Monday, 31 August 2020

Review: The Postscript Murders (Harbinder Kaur #2) by Elly Griffiths

I love Elly Griffiths's mystery novels because of their clever twisty plots and warm-hearted characters. The Postscript Murders is the second in the Harbinder Kaur series. The first one, The Stranger Diaries, was a modern gothic mystery. The Postscript Murders is more a nod to classic 'golden age' crime fiction. You don't have to have read the first book in the series to enjoy this one. 

Peggy Smith was a 'murder consultant'. She advised crime writers on their plots and invented original ways for them to kill off their characters. When she died at the age of 90 in a retirement home, Detective Sergeant Harbinder Kaur doesn't believe there is anything suspicious about it. Until Peggy's carer is held up at gunpoint - for a book!

Elly Griffiths is brilliant at creating characters that you really care about. I was so pleased when she decided to write another book featuring the dour Harbinder Kaur - now I'm hoping Elly will write another story featuring the stars of this story - Natalka (Peggy's care assistant), Benedict (the ex-monk) and Edwin (Peggy's friend, an ex-BBC producer). They would make a wonderful investigating team!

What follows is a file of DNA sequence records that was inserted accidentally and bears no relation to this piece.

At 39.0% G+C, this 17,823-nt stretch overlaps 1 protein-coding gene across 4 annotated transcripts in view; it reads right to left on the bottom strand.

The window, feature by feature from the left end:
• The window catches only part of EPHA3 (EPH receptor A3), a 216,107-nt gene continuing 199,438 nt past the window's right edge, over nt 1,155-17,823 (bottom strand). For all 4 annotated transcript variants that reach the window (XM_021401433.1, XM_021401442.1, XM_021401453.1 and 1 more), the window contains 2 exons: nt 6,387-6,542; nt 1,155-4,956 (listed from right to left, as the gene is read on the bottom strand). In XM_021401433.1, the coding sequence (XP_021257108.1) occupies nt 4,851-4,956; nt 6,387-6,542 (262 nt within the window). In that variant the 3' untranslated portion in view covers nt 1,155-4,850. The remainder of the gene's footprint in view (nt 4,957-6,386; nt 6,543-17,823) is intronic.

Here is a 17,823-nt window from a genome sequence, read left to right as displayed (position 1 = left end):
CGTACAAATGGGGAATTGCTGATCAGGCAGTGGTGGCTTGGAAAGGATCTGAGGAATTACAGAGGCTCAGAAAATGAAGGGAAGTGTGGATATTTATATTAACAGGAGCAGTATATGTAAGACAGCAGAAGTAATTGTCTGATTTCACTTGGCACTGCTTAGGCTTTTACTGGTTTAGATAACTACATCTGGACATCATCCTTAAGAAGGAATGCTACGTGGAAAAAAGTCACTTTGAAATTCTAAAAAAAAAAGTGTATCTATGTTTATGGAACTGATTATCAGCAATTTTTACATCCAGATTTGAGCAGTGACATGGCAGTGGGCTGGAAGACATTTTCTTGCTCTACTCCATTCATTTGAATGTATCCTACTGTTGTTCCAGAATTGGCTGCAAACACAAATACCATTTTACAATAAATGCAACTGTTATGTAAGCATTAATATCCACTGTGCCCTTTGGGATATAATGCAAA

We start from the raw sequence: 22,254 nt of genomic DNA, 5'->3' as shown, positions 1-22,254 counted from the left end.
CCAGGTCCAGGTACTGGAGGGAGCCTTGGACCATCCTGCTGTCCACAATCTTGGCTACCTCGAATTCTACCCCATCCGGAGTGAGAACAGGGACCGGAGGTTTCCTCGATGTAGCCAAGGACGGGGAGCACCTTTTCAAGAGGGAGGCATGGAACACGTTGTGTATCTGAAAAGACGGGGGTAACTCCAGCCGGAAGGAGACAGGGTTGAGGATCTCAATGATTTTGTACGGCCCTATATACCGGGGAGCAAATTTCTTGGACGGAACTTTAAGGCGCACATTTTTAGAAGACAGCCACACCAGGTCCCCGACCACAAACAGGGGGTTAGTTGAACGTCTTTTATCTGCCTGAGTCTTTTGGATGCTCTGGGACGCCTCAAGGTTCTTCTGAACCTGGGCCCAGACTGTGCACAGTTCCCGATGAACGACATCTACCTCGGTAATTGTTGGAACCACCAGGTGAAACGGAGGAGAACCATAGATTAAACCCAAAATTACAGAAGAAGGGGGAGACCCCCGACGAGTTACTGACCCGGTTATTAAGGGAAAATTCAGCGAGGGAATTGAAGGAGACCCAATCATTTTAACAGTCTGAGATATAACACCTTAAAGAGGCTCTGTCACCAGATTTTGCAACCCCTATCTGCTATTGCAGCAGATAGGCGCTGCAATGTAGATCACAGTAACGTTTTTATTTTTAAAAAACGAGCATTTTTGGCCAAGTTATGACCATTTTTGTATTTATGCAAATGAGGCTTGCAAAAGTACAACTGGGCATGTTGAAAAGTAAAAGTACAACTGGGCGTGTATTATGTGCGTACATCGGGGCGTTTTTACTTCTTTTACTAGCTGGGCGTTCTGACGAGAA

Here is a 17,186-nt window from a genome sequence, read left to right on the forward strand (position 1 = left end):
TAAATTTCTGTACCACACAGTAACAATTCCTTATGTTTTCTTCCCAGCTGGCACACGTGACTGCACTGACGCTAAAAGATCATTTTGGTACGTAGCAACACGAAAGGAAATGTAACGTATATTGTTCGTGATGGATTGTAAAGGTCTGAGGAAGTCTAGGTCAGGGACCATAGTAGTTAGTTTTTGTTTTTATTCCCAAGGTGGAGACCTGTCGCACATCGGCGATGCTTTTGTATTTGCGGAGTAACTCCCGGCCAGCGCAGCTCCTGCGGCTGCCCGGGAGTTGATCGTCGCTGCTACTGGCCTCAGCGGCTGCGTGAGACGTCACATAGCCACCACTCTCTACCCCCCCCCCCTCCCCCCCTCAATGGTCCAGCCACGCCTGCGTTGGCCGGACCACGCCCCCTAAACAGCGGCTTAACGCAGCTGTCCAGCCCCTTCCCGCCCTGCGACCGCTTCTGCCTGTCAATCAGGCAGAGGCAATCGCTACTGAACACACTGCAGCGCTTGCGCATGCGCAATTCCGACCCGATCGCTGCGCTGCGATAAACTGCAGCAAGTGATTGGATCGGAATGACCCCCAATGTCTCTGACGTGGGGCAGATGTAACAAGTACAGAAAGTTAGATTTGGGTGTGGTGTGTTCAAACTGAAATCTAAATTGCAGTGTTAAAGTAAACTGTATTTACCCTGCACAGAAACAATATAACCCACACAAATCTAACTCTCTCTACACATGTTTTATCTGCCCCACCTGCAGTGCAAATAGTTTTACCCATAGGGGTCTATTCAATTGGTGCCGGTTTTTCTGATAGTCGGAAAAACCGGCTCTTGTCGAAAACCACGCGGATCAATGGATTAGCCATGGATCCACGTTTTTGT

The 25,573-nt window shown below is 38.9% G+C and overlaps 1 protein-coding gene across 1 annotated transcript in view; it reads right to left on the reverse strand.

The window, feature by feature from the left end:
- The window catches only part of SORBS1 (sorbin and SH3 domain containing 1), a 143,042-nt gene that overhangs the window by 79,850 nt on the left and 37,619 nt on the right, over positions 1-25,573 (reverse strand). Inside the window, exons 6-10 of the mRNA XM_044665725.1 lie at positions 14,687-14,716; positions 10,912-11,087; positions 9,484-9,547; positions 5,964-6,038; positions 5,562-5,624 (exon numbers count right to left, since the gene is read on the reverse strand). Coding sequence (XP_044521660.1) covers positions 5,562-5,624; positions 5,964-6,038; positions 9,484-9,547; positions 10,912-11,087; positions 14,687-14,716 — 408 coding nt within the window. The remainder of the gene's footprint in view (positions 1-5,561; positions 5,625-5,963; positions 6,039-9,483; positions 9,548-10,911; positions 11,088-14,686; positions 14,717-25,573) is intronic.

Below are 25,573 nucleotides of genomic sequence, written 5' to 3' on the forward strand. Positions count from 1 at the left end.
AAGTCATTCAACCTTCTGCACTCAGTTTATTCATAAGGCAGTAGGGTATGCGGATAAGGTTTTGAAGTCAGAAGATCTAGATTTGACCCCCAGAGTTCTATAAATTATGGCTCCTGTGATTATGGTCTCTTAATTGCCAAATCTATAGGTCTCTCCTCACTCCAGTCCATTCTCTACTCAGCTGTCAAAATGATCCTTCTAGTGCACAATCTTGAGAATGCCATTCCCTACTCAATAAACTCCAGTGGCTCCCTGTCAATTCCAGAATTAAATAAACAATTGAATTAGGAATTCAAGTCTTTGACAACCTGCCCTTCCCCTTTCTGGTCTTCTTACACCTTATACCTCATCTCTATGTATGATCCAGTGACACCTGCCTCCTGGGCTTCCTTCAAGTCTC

The Postscript Murders is like a fan letter to classic murder mysteries. Many of the secondary characters are crime writers and you get a glimpse into their lives. I love the way Natalka, Benedict and Edwin hare off to Aberdeen and gate-crash a writers' conference, determined to speak to Peggy's old clients and solve her murder. There is lots of bookish talk and even book bloggers get a mention. It's terrific fun!

The Postscript Murders is one of my favourite reads this year - such a gorgeous cover too! Recommended for all fans of traditional murder mysteries and readers of authors such as Richard Osman (The Thursday Murder Club) and Kate Ellis (the Wesley Peterson series). I'm counting the days until the next one - fingers crossed! 

Thank you to Elly Griffiths and Quercus for my copy of this book, which I requested from NetGalley and reviewed voluntarily.

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